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Skateboarders riding handrails down staircases and doing highflying acrobatics are commonplace around Los Alamos. A unicyclist doing the same, however, is a rather unique sight.
If you frequent the park on North Mesa, you may catch a glimpse of world champion unicyclist Max Schulze and his friends practicing on their unicycles and doing tricks you may have thought only bicyclists could do.
Schulze, 18, of Los Alamos, has been riding his unicycle for about six years. He didn’t set out to be a world champion, however, that’s something that just came with practice, devotion and support from his family. Instead, Schulze discovered his talent by accident.
“My brother (Peter) and I bought a unicycle for our dad for Father’s Day. I started riding it and broke it, then I bought my own and broke it,” he said.
Schulze said he started riding the unicycle in his garage at home and would have to hold on to a van that was parked inside, so he could remain balanced. “Sometimes I’d get enough momentum to shoot out into the driveway,” he said.
Riding his unicycle started out as a way to have fun. He wasn’t out to set any world records. In fact, he said he had to convince himself that he’d eventually get the hang of riding it. He not only learned how to ride, but he became really good at it. He also became interested in competing.
As a result of his dedication to unicycling, Schulze put together a sponsorship video and was able to get on an international factory team owned by Kris Holm. Holm owns a unicycle manufacturing company and supplies Schulze with one unicycle per year, including maintenance parts. Holm expects his team members to be active in their communities and post videos of their unicycling abilities to the Internet. Schulze said he shoots a lot of videos and posts them to sites such as www.youtube.com and www.vimeo.com.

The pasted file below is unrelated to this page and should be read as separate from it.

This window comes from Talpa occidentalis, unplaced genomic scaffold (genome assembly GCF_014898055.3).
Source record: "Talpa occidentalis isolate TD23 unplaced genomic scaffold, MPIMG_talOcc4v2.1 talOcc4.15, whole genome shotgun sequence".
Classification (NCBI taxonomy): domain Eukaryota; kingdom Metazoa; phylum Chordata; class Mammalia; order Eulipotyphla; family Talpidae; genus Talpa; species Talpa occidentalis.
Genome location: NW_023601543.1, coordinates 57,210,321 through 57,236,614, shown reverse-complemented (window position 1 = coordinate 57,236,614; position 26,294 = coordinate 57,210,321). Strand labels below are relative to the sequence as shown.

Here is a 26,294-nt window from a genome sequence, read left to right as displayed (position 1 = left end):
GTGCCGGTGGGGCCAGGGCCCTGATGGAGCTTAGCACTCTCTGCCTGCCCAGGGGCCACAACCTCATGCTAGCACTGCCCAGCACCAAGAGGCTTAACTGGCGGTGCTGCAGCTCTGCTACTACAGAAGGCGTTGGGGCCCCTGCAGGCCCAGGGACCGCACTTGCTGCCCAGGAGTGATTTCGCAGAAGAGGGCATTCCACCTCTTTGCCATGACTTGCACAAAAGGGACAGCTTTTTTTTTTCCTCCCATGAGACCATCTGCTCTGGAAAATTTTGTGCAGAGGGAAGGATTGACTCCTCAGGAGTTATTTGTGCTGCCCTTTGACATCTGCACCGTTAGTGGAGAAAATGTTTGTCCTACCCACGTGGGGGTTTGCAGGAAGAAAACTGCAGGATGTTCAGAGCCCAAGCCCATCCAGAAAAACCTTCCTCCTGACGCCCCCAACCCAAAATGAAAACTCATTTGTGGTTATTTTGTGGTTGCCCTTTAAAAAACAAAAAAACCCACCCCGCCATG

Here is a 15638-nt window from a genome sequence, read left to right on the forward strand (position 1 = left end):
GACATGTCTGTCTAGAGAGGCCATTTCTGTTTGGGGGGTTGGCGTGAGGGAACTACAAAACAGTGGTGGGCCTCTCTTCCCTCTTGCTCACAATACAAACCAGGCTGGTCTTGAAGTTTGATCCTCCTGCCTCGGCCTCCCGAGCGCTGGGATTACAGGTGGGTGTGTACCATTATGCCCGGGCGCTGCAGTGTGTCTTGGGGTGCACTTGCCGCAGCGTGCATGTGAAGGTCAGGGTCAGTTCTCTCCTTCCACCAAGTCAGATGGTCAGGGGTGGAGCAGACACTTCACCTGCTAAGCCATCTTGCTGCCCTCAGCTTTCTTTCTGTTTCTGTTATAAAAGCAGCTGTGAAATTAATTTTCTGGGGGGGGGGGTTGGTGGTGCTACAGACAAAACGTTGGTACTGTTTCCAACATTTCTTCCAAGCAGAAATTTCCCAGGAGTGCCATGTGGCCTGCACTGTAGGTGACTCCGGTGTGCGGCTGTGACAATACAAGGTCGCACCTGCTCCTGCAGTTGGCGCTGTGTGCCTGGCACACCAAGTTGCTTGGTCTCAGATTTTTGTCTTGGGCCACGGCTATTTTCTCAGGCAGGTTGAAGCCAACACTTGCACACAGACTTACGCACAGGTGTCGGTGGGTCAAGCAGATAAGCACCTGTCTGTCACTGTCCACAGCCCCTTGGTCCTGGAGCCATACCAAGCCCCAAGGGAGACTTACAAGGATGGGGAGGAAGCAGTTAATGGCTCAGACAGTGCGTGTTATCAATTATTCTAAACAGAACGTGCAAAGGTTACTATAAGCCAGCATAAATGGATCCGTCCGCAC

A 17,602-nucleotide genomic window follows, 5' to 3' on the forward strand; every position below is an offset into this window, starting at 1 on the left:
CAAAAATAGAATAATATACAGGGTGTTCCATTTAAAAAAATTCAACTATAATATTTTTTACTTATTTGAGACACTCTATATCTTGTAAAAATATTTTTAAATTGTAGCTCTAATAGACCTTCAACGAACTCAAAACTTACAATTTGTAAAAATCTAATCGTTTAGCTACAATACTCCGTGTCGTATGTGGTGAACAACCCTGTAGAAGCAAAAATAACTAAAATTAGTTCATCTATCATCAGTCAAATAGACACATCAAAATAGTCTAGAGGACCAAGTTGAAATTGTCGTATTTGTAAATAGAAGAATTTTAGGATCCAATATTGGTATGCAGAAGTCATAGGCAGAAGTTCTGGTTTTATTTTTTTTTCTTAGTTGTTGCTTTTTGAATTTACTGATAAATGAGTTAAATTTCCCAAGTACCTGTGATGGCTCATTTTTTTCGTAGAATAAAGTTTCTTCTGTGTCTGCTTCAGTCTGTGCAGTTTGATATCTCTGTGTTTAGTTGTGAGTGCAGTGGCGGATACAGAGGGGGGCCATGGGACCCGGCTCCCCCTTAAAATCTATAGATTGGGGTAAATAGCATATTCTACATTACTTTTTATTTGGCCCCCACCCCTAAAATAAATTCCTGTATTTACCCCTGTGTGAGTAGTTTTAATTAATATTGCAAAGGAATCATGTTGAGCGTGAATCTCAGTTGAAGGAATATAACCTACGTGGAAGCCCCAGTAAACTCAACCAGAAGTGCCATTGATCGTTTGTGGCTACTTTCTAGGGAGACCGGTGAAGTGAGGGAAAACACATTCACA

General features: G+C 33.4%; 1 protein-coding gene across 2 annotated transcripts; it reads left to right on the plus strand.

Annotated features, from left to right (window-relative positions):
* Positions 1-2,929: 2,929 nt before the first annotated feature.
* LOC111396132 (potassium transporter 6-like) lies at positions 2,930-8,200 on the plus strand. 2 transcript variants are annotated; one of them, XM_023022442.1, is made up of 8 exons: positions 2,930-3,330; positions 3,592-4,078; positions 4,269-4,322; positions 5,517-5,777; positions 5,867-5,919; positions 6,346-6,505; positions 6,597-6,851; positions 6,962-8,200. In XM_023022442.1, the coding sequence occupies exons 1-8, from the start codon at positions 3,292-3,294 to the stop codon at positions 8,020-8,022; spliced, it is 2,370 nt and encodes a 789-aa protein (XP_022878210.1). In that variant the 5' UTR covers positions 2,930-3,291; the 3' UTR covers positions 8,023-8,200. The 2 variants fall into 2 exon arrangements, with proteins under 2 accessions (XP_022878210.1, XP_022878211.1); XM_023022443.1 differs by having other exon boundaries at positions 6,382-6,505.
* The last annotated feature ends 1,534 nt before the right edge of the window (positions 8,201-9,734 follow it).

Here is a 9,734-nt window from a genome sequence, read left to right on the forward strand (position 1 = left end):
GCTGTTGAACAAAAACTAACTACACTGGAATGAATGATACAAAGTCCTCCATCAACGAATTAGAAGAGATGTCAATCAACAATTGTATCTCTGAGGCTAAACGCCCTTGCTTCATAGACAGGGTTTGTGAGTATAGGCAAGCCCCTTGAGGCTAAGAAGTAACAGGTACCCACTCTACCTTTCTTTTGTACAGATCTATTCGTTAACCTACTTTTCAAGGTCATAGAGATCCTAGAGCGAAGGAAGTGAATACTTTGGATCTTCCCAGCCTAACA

“I know people from all over the world,” Schulze said. “There are eight people on my team, three are from the U.S., one is from Brazil, one is from France, one is from New Zealand and two are from Germany. I only see my teammates at events, but I’ve traveled to California a few times to ride with my buddies.”
Schulze’s first competition was in 2008 in Rapid City, S.D. “I placed first in the speed trials and won a $600 cash prize,” he said. “I also placed third in the observed trials and second in the high jump.”
In December Schulze competed in Unicon, the International Unicycle World Championships and Convention, which was held in December in Wellington, New Zealand. It was during this competition that Schulze became the world champion.
“I placed first overall in experts trials and tied the world record in the high jump. I also placed third in street competition (which consists of tricks and spins, similar to those done in skateboarding),” he said. Schulze received three New Zealand jade stones as his award for becoming world champion. “Just being able to say that I’m world champion is the best part of that,” he said.
Though Schulze will graduate from Los Alamos High School next week, he said his plans to continue entering unicycling competitions will not be affected. “I’m graduating with honors and I plan on attending the Colorado School of Mines on a scholarship,” he said. Schulze said he plans to major in material sciences because he finds chemistry interesting and fun. He said his father, Roland works in material science at Los Alamos National Laboratory and is also an adjunct professor at the Colorado School of Mines.
Schulze said he has great support not only from his parents, but also from his brother Peter. “My dad takes photos of me a lot and my mom (Stephanie Hagelberg) gets excited when I do new tricks. My brother used to do downhill mountain biking, so he’s supported me a lot,” he said.
Schulze is gearing up for his next competition from July 10-18 in Berkeley, Calif. He’s also planning to attend the next Unicon, which will be held in 2012 in Italy.